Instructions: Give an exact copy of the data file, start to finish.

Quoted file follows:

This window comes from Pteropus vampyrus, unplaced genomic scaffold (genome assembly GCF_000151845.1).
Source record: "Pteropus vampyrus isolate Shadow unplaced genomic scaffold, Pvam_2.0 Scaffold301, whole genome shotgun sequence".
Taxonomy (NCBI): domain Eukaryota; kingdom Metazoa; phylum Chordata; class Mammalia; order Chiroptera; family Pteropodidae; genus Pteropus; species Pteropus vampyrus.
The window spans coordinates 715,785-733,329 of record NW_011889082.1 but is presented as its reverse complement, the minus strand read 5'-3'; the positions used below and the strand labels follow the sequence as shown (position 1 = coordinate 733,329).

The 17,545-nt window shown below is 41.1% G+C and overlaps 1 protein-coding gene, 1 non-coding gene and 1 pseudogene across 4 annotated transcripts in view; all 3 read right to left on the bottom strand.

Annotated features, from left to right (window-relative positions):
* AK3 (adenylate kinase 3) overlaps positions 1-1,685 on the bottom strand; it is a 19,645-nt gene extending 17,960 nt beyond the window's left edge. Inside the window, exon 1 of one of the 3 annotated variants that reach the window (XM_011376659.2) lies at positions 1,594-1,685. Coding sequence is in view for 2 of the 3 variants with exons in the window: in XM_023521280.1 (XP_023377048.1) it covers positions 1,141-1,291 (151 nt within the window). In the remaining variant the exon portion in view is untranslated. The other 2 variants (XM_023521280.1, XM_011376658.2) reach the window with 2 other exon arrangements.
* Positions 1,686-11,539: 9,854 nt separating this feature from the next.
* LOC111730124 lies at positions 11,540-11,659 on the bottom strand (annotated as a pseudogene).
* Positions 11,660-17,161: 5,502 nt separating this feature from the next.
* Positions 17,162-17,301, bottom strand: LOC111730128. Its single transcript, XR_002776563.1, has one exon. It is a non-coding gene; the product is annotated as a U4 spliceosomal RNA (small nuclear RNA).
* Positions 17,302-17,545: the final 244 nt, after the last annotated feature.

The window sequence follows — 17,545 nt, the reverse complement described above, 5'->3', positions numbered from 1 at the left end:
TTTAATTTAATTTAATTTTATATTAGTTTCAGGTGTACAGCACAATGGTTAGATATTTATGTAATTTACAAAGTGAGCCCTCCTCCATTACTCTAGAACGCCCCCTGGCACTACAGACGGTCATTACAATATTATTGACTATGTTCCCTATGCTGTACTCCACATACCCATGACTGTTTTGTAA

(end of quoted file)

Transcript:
This window comes from Pteropus vampyrus, unplaced genomic scaffold (genome assembly GCF_000151845.1).
Source record: "Pteropus vampyrus isolate Shadow unplaced genomic scaffold, Pvam_2.0 Scaffold301, whole genome shotgun sequence".
Taxonomy (NCBI): domain Eukaryota; kingdom Metazoa; phylum Chordata; class Mammalia; order Chiroptera; family Pteropodidae; genus Pteropus; species Pteropus vampyrus.
The window spans coordinates 715,785-733,329 of record NW_011889082.1 but is presented as its reverse complement, the minus strand read 5'-3'; the positions used below and the strand labels follow the sequence as shown (position 1 = coordinate 733,329).

The 17,545-nt window shown below is 41.1% G+C and overlaps 1 protein-coding gene, 1 non-coding gene and 1 pseudogene across 4 annotated transcripts in view; all 3 read right to left on the bottom strand.

Annotated features, from left to right (window-relative positions):
* AK3 (adenylate kinase 3) overlaps positions 1-1,685 on the bottom strand; it is a 19,645-nt gene extending 17,960 nt beyond the window's left edge. Inside the window, exon 1 of one of the 3 annotated variants that reach the window (XM_011376659.2) lies at positions 1,594-1,685. Coding sequence is in view for 2 of the 3 variants with exons in the window: in XM_023521280.1 (XP_023377048.1) it covers positions 1,141-1,291 (151 nt within the window). In the remaining variant the exon portion in view is untranslated. The other 2 variants (XM_023521280.1, XM_011376658.2) reach the window with 2 other exon arrangements.
* Positions 1,686-11,539: 9,854 nt separating this feature from the next.
* LOC111730124 lies at positions 11,540-11,659 on the bottom strand (annotated as a pseudogene).
* Positions 11,660-17,161: 5,502 nt separating this feature from the next.
* Positions 17,162-17,301, bottom strand: LOC111730128. Its single transcript, XR_002776563.1, has one exon. It is a non-coding gene; the product is annotated as a U4 spliceosomal RNA (small nuclear RNA).
* Positions 17,302-17,545: the final 244 nt, after the last annotated feature.

The window sequence follows — 17,545 nt, the reverse complement described above, 5'->3', positions numbered from 1 at the left end:
TTTAATTTAATTTAATTTTATATTAGTTTCAGGTGTACAGCACAATGGTTAGATATTTATGTAATTTACAAAGTGAGCCCTCCTCCATTACTCTAGAACGCCCCCTGGCACTACAGACGGTCATTACAATATTATTGACTATGTTCCCTATGCTGTACTCCACATACCCATGACTGTTTTGTAA